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Diagnosis

To properly diagnose asthma, you'll discuss your medical history and have a physical exam with a physician. You may need lung function tests to detect possible limitations in your breathing, and, in some cases, you may need additional tests, such as a chest or sinus X-ray. If you or your child are having problems breathing on a regular basis, don’t wait! Visit a doctor immediately. Knowing what to expect during the diagnostic process and how your doctor arrives at a diagnosis may help.

Common Diagnostic Techniques:

Personal and medical history. Your doctor will ask you questions to get a complete understanding of your symptoms and their possible causes. Bring your notes to help jog your memory. Be ready to answer questions about your family history, the kinds of medicines you take, and your lifestyle at home, school, and work. This includes any current physical complaints. Shortness of breath, wheezing, coughing and a feeling of tightness in your chest may indicate asthma. This also includes all previous medical conditions. A history of allergies or eczema increases the possibility of asthma. Any past or present medical conditions experienced by your parents, brothers or sisters, or children. A family history of asthma, allergies or eczema increases your likelihood of asthma. Your doctors will be interested in any home or occupational exposure to environmental factors that can worsen asthma — for example, pet dander, pollen, dust mites and tobacco smoke.

Overall physical examination. If your doctor suspects asthma, he/she will pay special attention to your ears, eyes, nose, throat, skin, chest and lungs during the physical examination. This exam may include a pulmonary function test to detect how well you exhale air from your lungs. You may also need an X-ray of your lungs or sinuses.  A physical exam then allows your doctor to further evaluate your overall health.

Lung function tests. To confirm an asthma diagnosis, your doctor may conduct one or more breathing tests known as lung (pulmonary) function tests. These tests measure many aspects related to your breathing. Common lung function tests used to diagnose asthma include:

Spirometry. During this test — the recommended test for confirming the diagnosis of asthma — you breathe into a mouthpiece that's connected to a device known as a spirometer. The spirometer records the amount of air you're able to exhale. You'll likely be asked to take a deep breath and then exhale forcefully. 
 A spirometer — useful in diagnosing conditions such as asthma — measures the amount of air you're able to breathe in and out and its rate of flow. The number displayed when breathing into the peak flow meter is a measurement of your ability to force air out of your lungs.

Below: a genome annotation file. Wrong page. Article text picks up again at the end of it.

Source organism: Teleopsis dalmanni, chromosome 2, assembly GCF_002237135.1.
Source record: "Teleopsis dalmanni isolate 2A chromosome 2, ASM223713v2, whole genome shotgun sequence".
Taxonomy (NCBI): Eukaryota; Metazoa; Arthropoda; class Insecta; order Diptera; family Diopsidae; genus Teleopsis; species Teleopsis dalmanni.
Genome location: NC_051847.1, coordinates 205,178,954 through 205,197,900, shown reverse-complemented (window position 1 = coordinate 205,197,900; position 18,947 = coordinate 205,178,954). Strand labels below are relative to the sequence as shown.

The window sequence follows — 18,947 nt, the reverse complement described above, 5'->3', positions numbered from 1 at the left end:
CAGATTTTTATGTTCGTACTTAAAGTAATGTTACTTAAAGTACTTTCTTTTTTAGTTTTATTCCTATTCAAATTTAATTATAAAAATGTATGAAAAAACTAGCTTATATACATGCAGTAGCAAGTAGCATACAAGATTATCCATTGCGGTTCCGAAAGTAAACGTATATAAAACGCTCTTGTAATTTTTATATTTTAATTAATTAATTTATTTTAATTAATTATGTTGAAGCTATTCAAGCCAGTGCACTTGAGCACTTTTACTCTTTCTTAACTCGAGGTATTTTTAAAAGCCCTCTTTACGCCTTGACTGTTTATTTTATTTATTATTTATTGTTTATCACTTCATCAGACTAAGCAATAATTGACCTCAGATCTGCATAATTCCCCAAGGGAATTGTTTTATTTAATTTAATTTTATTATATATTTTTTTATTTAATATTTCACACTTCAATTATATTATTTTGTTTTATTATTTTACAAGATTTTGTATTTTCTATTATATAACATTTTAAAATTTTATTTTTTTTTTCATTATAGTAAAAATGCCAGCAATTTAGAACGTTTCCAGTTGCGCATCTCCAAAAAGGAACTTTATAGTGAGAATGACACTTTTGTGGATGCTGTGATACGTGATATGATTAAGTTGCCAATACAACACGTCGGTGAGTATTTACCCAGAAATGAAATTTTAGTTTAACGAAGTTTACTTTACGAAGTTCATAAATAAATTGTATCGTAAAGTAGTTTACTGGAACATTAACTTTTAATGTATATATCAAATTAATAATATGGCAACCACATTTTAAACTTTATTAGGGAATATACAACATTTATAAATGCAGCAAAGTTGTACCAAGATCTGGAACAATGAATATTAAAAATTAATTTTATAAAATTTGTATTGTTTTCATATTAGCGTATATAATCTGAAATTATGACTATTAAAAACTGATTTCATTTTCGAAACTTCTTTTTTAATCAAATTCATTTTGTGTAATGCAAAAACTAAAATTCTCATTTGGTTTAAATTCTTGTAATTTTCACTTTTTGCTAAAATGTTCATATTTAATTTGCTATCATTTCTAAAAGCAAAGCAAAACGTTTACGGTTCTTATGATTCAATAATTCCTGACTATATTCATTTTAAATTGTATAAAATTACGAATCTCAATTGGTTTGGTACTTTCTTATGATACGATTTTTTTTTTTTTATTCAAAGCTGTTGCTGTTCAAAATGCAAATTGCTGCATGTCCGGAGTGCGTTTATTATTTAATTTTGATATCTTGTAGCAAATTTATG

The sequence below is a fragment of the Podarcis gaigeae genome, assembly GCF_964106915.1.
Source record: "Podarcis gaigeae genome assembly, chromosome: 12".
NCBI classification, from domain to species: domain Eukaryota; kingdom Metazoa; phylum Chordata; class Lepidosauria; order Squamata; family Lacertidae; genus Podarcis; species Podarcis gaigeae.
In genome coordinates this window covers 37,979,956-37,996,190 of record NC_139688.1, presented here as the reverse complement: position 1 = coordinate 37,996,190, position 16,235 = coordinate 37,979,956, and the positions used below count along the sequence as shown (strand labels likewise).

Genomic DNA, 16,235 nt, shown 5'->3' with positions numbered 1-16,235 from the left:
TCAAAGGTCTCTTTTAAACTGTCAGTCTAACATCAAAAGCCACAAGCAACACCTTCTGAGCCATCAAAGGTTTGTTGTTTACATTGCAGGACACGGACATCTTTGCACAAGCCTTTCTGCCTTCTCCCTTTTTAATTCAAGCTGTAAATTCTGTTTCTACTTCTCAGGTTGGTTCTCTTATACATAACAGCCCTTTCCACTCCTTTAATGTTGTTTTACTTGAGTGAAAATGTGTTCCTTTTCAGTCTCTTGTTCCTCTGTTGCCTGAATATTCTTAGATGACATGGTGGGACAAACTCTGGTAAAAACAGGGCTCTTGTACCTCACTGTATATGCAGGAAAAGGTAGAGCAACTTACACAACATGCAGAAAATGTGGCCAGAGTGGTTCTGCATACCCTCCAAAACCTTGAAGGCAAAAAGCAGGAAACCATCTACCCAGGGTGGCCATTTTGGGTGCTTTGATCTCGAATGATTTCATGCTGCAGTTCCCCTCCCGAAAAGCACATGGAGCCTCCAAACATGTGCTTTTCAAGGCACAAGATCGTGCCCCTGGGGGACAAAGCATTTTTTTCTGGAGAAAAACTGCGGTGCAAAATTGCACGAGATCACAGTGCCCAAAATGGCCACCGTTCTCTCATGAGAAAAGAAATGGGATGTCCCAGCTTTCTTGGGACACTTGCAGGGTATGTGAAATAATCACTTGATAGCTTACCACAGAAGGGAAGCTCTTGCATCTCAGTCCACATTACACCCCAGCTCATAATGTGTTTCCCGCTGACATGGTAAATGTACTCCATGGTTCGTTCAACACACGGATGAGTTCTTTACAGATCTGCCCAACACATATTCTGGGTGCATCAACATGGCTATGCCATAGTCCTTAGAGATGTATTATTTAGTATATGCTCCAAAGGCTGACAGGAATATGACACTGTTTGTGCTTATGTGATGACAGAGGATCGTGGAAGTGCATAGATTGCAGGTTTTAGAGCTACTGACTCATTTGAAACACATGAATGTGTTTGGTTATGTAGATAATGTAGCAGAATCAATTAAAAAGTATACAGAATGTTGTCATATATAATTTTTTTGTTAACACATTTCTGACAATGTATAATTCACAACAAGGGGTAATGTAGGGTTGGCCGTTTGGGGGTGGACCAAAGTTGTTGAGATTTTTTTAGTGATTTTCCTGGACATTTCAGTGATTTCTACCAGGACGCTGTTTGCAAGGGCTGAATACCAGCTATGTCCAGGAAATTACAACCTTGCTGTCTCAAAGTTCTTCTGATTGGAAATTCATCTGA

Peak Airflow. This test, one of the simplest lung function tests, uses a peak flow meter — a small, hand-held device that you breathe into — to measure the rate at which you can force air out of your lungs. During the test you breathe in as deeply as you can and then blow into the device as hard and fast as possible. If you're diagnosed with asthma, you can use a peak flow meter at home to help monitor your condition.

Lung function tests are often done before and after inhaling a medication known as a bronchodilator, which opens your airways. If your lung function improves significantly with use of a bronchodilator, it's likely you have asthma. Your doctor may also prescribe a trial with asthma medication to see if it improves your lung function.

Trigger tests. If your test results so far are normal, but you've been experiencing signs and symptoms of asthma, your doctor may use known asthma triggers to try to provoke a mild reaction. If you don't have asthma, you won't react. But if you do have asthma, you likely will. For example, your doctor may have you inhale a substance called methacholine. If you have asthma, inhaling the methacholine will cause your airways to constrict. Your doctor can measure these constrictions using a lung function test. Or, if your doctor suspects you have exercise-induced asthma, he or she may have you take lung function tests before and after exercising to see if there's a difference.

Additional Tests to Rule Out Other Conditions.

If your doctor suspects you have a condition other than asthma or in addition to asthma, he or she may conduct other tests or assessments, such as a chest X-ray, gastroesophageal reflux test, sinus X-rays, sputum induction and examination, or other. Your doctor may also perform allergy tests. Allergy tests aren't used to determine whether you have asthma. However, allergy tests can indicate if you have allergies that may be causing or worsening your asthma.

Diagnosing Asthma in Children.

The procedures used to diagnose asthma in children under the age of 5 are slightly different. Children this age usually aren't given a breathing test. Instead, the doctor asks about certain signs and symptoms and prescribes a bronchodilator if he or she thinks it might be asthma. If the bronchodilator is helpful in reducing your child's signs and symptoms, that is a sign that your child may have asthma.

 

Also learn more about asthma diagnosis from the American College of Asthma, Allergy & Immunology (ACAAI).

SOURCE: This information should not substitute for seeking responsible, professional medical care. First created 1995; updated 2011.
© Asthma and Allergy Foundation of America (AAFA)
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